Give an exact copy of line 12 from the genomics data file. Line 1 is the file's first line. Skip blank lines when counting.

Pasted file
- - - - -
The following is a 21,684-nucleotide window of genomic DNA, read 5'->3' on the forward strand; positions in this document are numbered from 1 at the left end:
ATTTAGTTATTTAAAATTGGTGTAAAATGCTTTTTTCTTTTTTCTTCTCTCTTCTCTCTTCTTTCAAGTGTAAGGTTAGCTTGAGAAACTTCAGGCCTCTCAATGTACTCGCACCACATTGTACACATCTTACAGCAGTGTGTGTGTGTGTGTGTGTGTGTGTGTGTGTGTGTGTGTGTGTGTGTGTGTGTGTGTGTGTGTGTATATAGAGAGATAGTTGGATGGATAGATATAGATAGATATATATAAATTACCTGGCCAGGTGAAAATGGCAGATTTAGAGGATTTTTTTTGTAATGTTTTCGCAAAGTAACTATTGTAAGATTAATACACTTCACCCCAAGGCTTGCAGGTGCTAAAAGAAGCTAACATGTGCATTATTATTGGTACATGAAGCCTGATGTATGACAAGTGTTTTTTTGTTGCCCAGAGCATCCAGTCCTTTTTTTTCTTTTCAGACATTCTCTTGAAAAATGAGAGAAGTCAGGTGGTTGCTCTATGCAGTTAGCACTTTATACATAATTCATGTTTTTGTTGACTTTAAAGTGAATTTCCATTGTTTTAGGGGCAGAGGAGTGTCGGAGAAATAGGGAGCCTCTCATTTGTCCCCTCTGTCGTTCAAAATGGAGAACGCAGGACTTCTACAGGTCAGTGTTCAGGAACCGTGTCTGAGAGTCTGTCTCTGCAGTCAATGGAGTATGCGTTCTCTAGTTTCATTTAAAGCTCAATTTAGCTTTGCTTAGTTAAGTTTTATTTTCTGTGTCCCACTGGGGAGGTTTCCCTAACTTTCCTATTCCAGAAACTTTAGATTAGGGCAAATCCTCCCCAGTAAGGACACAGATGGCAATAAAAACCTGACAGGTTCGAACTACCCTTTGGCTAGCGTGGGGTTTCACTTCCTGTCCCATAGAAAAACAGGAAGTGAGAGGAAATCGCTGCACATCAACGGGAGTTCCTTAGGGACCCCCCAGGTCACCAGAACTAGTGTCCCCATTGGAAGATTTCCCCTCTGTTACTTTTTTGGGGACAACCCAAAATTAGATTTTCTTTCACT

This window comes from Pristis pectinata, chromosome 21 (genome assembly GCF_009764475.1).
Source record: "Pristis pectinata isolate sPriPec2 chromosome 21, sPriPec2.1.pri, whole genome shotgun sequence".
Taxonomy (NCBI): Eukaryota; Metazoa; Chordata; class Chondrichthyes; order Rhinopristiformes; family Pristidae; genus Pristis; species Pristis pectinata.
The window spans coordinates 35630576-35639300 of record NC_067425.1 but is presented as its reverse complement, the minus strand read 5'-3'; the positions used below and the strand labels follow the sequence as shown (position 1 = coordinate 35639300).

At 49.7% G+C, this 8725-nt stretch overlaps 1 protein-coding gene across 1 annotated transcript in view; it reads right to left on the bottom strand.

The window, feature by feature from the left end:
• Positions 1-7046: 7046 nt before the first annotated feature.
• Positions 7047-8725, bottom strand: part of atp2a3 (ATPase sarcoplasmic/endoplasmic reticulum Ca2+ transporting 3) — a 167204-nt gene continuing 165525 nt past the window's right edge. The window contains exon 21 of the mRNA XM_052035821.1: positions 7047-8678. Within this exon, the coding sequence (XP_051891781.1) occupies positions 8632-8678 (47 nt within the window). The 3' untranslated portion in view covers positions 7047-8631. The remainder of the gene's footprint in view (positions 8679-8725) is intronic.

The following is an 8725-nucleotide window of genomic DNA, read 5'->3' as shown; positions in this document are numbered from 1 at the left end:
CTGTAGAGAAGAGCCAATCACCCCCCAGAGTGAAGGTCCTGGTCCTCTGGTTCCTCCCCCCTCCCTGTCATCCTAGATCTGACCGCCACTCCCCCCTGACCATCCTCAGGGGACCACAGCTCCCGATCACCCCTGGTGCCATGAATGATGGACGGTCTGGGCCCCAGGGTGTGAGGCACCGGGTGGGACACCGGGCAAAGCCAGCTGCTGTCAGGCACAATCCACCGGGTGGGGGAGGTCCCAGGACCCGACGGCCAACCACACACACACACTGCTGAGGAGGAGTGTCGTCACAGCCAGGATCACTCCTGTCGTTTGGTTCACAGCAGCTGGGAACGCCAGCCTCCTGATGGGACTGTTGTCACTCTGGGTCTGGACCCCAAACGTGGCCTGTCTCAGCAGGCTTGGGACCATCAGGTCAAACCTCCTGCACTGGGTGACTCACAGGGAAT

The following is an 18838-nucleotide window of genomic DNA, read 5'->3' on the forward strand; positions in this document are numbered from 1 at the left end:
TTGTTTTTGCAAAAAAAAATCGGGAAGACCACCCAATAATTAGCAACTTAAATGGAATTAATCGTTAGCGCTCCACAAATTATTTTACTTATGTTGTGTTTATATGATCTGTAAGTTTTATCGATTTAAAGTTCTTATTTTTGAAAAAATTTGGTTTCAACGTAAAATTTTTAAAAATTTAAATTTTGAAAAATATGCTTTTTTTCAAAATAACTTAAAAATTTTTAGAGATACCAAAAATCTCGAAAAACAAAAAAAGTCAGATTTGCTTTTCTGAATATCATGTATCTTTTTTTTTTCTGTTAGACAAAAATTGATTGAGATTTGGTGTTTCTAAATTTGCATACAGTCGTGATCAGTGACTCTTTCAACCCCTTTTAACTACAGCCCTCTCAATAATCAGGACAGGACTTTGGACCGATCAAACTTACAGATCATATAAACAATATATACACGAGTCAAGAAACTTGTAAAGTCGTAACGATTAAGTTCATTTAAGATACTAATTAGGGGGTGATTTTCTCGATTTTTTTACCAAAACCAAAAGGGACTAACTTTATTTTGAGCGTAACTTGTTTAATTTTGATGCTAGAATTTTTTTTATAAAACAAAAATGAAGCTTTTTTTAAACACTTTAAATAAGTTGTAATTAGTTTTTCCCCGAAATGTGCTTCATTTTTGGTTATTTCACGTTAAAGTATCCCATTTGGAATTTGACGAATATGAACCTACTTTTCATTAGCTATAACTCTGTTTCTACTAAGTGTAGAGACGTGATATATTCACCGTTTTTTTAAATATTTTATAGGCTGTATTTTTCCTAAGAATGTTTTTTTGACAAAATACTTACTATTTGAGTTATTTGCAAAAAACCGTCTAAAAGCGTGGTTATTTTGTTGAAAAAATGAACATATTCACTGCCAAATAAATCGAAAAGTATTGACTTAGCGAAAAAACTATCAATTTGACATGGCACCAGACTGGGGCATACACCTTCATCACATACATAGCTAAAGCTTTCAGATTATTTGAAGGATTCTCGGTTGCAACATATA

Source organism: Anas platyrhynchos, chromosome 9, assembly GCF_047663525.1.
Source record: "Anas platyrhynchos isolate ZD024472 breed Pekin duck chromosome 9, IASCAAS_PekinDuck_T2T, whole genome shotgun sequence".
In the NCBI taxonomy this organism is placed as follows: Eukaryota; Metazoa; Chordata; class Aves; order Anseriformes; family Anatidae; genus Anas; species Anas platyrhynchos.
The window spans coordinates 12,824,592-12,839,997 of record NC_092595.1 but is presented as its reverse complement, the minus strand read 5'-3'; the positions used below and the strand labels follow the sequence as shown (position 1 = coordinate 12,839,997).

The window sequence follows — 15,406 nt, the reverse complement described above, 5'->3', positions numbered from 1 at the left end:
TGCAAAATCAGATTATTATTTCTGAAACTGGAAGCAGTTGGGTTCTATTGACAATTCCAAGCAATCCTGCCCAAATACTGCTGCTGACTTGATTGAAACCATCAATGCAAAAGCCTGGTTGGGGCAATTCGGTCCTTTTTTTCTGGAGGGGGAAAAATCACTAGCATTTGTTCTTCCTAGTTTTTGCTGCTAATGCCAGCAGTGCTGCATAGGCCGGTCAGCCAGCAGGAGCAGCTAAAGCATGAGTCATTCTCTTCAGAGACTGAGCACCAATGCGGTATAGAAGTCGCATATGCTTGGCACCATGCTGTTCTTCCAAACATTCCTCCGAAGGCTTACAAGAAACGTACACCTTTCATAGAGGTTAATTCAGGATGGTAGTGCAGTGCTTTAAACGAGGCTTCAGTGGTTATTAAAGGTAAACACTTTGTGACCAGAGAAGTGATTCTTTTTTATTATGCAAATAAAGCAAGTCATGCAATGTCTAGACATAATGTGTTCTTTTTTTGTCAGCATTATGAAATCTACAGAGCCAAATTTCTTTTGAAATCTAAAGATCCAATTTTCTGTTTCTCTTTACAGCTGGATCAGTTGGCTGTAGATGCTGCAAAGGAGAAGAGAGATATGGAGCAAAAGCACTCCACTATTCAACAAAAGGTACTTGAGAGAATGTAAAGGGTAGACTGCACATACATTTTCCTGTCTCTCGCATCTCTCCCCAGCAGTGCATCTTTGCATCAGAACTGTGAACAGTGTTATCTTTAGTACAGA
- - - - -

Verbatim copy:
CTGTAGAGAAGAGCCAATCACCCCCCAGAGTGAAGGTCCTGGTCCTCTGGTTCCTCCCCCCTCCCTGTCATCCTAGATCTGACCGCCACTCCCCCCTGACCATCCTCAGGGGACCACAGCTCCCGATCACCCCTGGTGCCATGAATGATGGACGGTCTGGGCCCCAGGGTGTGAGGCACCGGGTGGGACACCGGGCAAAGCCAGCTGCTGTCAGGCACAATCCACCGGGTGGGGGAGGTCCCAGGACCCGACGGCCAACCACACACACACACTGCTGAGGAGGAGTGTCGTCACAGCCAGGATCACTCCTGTCGTTTGGTTCACAGCAGCTGGGAACGCCAGCCTCCTGATGGGACTGTTGTCACTCTGGGTCTGGACCCCAAACGTGGCCTGTCTCAGCAGGCTTGGGACCATCAGGTCAAACCTCCTGCACTGGGTGACTCACAGGGAAT